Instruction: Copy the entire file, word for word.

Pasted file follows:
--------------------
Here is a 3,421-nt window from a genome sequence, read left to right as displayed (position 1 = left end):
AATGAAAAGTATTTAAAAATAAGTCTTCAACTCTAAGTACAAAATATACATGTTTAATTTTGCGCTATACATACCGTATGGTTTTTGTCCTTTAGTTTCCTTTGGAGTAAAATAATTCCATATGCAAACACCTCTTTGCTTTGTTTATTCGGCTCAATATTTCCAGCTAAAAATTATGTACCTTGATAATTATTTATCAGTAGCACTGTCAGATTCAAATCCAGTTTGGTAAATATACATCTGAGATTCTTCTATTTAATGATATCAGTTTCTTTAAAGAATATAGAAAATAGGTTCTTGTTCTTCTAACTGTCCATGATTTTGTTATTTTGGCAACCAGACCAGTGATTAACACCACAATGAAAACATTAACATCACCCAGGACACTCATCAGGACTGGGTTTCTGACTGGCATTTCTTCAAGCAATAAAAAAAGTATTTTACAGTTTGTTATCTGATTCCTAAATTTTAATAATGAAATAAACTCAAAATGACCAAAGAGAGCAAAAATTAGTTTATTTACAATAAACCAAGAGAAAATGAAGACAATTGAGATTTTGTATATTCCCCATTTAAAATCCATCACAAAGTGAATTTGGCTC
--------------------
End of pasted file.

Here is a 3,421-nt window from a genome sequence, read left to right as displayed (position 1 = left end):
AATGAAAAGTATTTAAAAATAAGTCTTCAACTCTAAGTACAAAATATACATGTTTAATTTTGCGCTATACATACCGTATGGTTTTTGTCCTTTAGTTTCCTTTGGAGTAAAATAATTCCATATGCAAACACCTCTTTGCTTTGTTTATTCGGCTCAATATTTCCAGCTAAAAATTATGTACCTTGATAATTATTTATCAGTAGCACTGTCAGATTCAAATCCAGTTTGGTAAATATACATCTGAGATTCTTCTATTTAATGATATCAGTTTCTTTAAAGAATATAGAAAATAGGTTCTTGTTCTTCTAACTGTCCATGATTTTGTTATTTTGGCAACCAGACCAGTGATTAACACCACAATGAAAACATTAACATCACCCAGGACACTCATCAGGACTGGGTTTCTGACTGGCATTTCTTCAAGCAATAAAAAAAGTATTTTACAGTTTGTTATCTGATTCCTAAATTTTAATAATGAAATAAACTCAAAATGACCAAAGAGAGCAAAAATTAGTTTATTTACAATAAACCAAGAGAAAATGAAGACAATTGAGATTTTGTATATTCCCCATTTAAAATCCATCACAAAGTGAATTTGGCTC